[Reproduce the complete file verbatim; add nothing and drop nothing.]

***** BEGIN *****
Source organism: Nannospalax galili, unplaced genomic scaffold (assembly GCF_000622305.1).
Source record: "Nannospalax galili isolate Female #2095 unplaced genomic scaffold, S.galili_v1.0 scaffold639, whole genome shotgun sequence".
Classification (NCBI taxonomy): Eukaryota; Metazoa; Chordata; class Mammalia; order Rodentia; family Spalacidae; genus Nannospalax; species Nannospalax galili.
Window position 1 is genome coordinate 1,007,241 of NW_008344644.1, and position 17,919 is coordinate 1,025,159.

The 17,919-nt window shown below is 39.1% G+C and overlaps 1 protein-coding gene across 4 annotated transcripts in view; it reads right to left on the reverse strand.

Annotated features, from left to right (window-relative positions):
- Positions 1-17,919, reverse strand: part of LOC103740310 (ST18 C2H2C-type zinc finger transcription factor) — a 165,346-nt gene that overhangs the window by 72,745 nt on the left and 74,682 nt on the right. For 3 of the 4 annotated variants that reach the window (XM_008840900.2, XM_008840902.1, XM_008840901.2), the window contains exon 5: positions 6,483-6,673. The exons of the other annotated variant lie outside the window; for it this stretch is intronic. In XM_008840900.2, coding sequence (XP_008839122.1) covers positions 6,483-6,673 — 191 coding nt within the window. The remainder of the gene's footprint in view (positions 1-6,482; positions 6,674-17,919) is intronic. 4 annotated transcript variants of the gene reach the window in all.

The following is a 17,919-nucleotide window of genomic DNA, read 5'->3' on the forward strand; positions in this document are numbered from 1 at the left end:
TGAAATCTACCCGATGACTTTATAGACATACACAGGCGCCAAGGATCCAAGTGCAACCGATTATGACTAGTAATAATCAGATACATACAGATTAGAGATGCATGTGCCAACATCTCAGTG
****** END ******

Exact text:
Source organism: Nannospalax galili, unplaced genomic scaffold (assembly GCF_000622305.1).
Source record: "Nannospalax galili isolate Female #2095 unplaced genomic scaffold, S.galili_v1.0 scaffold639, whole genome shotgun sequence".
Classification (NCBI taxonomy): Eukaryota; Metazoa; Chordata; class Mammalia; order Rodentia; family Spalacidae; genus Nannospalax; species Nannospalax galili.
Window position 1 is genome coordinate 1,007,241 of NW_008344644.1, and position 17,919 is coordinate 1,025,159.

The 17,919-nt window shown below is 39.1% G+C and overlaps 1 protein-coding gene across 4 annotated transcripts in view; it reads right to left on the reverse strand.

Annotated features, from left to right (window-relative positions):
- Positions 1-17,919, reverse strand: part of LOC103740310 (ST18 C2H2C-type zinc finger transcription factor) — a 165,346-nt gene that overhangs the window by 72,745 nt on the left and 74,682 nt on the right. For 3 of the 4 annotated variants that reach the window (XM_008840900.2, XM_008840902.1, XM_008840901.2), the window contains exon 5: positions 6,483-6,673. The exons of the other annotated variant lie outside the window; for it this stretch is intronic. In XM_008840900.2, coding sequence (XP_008839122.1) covers positions 6,483-6,673 — 191 coding nt within the window. The remainder of the gene's footprint in view (positions 1-6,482; positions 6,674-17,919) is intronic. 4 annotated transcript variants of the gene reach the window in all.

The following is a 17,919-nucleotide window of genomic DNA, read 5'->3' on the forward strand; positions in this document are numbered from 1 at the left end:
TGAAATCTACCCGATGACTTTATAGACATACACAGGCGCCAAGGATCCAAGTGCAACCGATTATGACTAGTAATAATCAGATACATACAGATTAGAGATGCATGTGCCAACATCTCAGTG